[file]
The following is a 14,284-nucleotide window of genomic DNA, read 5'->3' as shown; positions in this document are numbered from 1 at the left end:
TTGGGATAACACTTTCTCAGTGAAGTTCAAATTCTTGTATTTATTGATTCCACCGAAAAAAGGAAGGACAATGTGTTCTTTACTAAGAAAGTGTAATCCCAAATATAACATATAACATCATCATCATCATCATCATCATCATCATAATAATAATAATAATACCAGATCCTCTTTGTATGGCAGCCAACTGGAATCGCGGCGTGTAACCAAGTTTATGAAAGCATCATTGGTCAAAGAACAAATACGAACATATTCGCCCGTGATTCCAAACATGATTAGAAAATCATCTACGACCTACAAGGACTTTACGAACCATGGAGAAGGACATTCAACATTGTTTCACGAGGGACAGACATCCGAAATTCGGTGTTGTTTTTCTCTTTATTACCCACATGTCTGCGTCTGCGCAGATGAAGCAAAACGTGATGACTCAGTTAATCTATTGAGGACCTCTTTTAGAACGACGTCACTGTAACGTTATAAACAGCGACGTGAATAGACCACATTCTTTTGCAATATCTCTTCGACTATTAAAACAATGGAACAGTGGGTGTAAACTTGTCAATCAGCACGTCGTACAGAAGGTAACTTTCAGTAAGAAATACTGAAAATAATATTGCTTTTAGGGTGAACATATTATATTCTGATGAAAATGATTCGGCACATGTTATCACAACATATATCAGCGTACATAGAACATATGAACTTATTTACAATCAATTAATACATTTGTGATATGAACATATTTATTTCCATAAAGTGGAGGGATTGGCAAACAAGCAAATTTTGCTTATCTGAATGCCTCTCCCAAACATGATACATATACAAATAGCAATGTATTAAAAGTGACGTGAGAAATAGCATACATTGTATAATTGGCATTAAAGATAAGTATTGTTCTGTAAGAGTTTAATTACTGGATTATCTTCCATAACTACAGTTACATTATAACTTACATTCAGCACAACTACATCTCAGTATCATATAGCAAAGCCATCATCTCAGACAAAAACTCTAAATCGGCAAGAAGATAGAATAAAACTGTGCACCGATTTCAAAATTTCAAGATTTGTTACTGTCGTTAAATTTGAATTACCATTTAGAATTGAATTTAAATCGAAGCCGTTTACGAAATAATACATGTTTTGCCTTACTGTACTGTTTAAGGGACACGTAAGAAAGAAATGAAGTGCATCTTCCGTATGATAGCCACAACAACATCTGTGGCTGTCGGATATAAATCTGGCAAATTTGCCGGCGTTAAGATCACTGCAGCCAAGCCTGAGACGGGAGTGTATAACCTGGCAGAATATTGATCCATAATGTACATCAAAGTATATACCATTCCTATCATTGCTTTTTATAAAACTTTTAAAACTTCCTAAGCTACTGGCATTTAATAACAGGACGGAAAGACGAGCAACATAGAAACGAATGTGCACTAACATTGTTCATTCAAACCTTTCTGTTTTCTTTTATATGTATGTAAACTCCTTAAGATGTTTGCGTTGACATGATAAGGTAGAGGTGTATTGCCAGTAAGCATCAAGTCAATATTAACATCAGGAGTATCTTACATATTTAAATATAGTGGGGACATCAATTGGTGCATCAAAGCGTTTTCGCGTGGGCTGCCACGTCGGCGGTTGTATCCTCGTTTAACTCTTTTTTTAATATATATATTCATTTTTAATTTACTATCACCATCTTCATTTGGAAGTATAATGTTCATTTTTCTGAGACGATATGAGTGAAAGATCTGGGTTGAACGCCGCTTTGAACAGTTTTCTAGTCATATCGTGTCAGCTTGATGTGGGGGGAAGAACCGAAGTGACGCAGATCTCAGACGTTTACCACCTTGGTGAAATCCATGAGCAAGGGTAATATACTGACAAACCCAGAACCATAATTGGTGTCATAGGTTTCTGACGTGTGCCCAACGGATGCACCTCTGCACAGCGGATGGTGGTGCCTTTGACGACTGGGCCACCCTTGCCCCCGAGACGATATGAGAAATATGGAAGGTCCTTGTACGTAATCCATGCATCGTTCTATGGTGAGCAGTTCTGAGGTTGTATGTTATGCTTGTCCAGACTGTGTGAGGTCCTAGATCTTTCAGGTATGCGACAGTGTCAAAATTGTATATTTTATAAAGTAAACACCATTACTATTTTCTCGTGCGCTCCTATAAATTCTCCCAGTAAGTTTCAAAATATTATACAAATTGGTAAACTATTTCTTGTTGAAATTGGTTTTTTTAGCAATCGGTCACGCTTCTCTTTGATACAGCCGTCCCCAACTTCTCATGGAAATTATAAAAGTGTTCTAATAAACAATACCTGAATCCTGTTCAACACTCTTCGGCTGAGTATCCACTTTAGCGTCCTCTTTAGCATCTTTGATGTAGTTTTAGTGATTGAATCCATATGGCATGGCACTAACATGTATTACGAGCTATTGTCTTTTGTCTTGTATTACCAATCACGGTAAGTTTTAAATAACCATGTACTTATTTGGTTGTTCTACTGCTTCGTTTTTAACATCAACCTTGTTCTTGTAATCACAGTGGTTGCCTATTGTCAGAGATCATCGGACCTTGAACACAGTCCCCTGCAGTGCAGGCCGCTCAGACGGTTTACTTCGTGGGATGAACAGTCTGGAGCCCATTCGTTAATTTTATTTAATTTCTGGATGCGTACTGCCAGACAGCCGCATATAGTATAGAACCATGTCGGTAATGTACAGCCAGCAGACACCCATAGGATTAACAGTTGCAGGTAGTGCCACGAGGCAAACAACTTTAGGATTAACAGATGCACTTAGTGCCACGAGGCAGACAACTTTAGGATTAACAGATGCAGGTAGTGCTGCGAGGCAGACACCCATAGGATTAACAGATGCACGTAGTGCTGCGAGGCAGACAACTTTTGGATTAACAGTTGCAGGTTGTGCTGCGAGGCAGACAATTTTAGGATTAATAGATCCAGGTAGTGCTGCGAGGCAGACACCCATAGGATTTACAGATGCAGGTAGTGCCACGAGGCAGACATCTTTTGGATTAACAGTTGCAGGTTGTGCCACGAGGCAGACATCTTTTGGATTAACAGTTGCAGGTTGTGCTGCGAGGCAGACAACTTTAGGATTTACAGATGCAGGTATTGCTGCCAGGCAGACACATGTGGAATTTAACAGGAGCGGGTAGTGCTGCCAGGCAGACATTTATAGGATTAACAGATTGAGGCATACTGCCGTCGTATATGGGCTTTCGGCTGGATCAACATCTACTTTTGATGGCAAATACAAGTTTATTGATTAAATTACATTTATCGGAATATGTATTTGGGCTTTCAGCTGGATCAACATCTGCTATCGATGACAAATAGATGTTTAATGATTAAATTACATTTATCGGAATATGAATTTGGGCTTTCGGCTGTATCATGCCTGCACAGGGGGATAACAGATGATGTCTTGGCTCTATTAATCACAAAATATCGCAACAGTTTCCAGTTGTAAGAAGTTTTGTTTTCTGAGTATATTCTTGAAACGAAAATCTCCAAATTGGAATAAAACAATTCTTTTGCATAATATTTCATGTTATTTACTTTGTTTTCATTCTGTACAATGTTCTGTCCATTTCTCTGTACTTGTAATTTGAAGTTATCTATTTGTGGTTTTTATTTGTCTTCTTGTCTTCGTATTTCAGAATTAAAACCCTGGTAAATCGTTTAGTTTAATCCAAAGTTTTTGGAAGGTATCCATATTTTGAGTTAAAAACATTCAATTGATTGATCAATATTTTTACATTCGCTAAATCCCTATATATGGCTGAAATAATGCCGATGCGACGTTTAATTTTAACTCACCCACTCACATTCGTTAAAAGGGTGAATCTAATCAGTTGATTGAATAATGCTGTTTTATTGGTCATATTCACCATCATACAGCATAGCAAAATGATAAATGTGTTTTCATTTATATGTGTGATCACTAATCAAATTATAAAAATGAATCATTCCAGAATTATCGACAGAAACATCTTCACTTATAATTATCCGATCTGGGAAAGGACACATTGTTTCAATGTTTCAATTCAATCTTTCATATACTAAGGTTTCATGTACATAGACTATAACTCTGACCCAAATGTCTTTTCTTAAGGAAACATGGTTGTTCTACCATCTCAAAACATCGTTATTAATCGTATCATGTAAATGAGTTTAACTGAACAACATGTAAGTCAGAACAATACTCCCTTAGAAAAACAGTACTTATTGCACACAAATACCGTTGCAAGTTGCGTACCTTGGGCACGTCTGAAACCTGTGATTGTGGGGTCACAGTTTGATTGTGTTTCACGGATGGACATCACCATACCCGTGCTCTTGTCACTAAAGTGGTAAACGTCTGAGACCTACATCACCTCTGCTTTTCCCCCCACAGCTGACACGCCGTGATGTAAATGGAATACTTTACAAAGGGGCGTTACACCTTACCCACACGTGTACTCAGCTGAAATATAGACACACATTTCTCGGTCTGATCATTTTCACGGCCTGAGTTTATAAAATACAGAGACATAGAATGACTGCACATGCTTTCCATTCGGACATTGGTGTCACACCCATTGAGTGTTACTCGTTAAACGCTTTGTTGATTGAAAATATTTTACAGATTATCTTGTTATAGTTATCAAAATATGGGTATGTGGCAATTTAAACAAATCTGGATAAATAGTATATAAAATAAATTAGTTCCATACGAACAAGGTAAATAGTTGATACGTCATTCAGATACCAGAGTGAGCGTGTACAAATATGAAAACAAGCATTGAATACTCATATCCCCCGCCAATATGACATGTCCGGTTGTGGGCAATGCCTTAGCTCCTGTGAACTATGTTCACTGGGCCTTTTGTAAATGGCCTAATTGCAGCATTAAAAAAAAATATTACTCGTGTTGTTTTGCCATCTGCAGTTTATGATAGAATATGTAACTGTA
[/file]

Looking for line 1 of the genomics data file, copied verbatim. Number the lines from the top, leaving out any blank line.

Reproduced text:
The following is a 14,284-nucleotide window of genomic DNA, read 5'->3' as shown; positions in this document are numbered from 1 at the left end: